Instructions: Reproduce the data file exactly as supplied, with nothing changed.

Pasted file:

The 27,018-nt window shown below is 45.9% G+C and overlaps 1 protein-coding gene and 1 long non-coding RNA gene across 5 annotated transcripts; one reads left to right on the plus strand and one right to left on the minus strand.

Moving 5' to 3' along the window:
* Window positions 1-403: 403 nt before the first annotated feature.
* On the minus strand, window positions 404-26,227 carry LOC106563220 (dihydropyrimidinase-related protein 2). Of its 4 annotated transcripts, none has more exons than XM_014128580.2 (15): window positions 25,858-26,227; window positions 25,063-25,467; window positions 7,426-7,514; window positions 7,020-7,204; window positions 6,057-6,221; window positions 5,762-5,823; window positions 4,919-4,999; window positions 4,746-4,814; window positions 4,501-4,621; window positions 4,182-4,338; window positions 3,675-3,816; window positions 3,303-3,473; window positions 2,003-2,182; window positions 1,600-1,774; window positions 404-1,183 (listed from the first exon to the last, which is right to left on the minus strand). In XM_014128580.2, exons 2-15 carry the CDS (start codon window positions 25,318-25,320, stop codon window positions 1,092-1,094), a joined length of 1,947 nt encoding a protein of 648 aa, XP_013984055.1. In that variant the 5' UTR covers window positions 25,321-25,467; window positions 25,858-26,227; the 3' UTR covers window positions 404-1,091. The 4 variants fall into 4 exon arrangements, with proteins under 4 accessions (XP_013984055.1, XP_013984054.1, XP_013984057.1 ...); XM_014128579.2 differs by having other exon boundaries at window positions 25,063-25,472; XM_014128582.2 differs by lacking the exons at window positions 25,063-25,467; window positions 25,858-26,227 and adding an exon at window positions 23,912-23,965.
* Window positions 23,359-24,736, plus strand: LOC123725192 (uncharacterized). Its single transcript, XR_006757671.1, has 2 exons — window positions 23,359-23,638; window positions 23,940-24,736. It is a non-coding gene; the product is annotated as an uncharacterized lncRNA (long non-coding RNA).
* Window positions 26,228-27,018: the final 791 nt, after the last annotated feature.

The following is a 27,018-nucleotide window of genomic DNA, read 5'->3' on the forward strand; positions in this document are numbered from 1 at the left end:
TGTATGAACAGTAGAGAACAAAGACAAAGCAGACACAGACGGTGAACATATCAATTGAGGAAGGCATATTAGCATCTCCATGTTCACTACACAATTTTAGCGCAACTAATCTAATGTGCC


The 27,018-nt window shown below is 45.9% G+C and overlaps 1 protein-coding gene and 1 long non-coding RNA gene across 5 annotated transcripts; one reads left to right on the plus strand and one right to left on the minus strand.

Moving 5' to 3' along the window:
* Window positions 1-403: 403 nt before the first annotated feature.
* On the minus strand, window positions 404-26,227 carry LOC106563220 (dihydropyrimidinase-related protein 2). Of its 4 annotated transcripts, none has more exons than XM_014128580.2 (15): window positions 25,858-26,227; window positions 25,063-25,467; window positions 7,426-7,514; window positions 7,020-7,204; window positions 6,057-6,221; window positions 5,762-5,823; window positions 4,919-4,999; window positions 4,746-4,814; window positions 4,501-4,621; window positions 4,182-4,338; window positions 3,675-3,816; window positions 3,303-3,473; window positions 2,003-2,182; window positions 1,600-1,774; window positions 404-1,183 (listed from the first exon to the last, which is right to left on the minus strand). In XM_014128580.2, exons 2-15 carry the CDS (start codon window positions 25,318-25,320, stop codon window positions 1,092-1,094), a joined length of 1,947 nt encoding a protein of 648 aa, XP_013984055.1. In that variant the 5' UTR covers window positions 25,321-25,467; window positions 25,858-26,227; the 3' UTR covers window positions 404-1,091. The 4 variants fall into 4 exon arrangements, with proteins under 4 accessions (XP_013984055.1, XP_013984054.1, XP_013984057.1 ...); XM_014128579.2 differs by having other exon boundaries at window positions 25,063-25,472; XM_014128582.2 differs by lacking the exons at window positions 25,063-25,467; window positions 25,858-26,227 and adding an exon at window positions 23,912-23,965.
* Window positions 23,359-24,736, plus strand: LOC123725192 (uncharacterized). Its single transcript, XR_006757671.1, has 2 exons — window positions 23,359-23,638; window positions 23,940-24,736. It is a non-coding gene; the product is annotated as an uncharacterized lncRNA (long non-coding RNA).
* Window positions 26,228-27,018: the final 791 nt, after the last annotated feature.

The following is a 27,018-nucleotide window of genomic DNA, read 5'->3' on the forward strand; positions in this document are numbered from 1 at the left end:
TGTATGAACAGTAGAGAACAAAGACAAAGCAGACACAGACGGTGAACATATCAATTGAGGAAGGCATATTAGCATCTCCATGTTCACTACACAATTTTAGCGCAACTAATCTAATGTGCC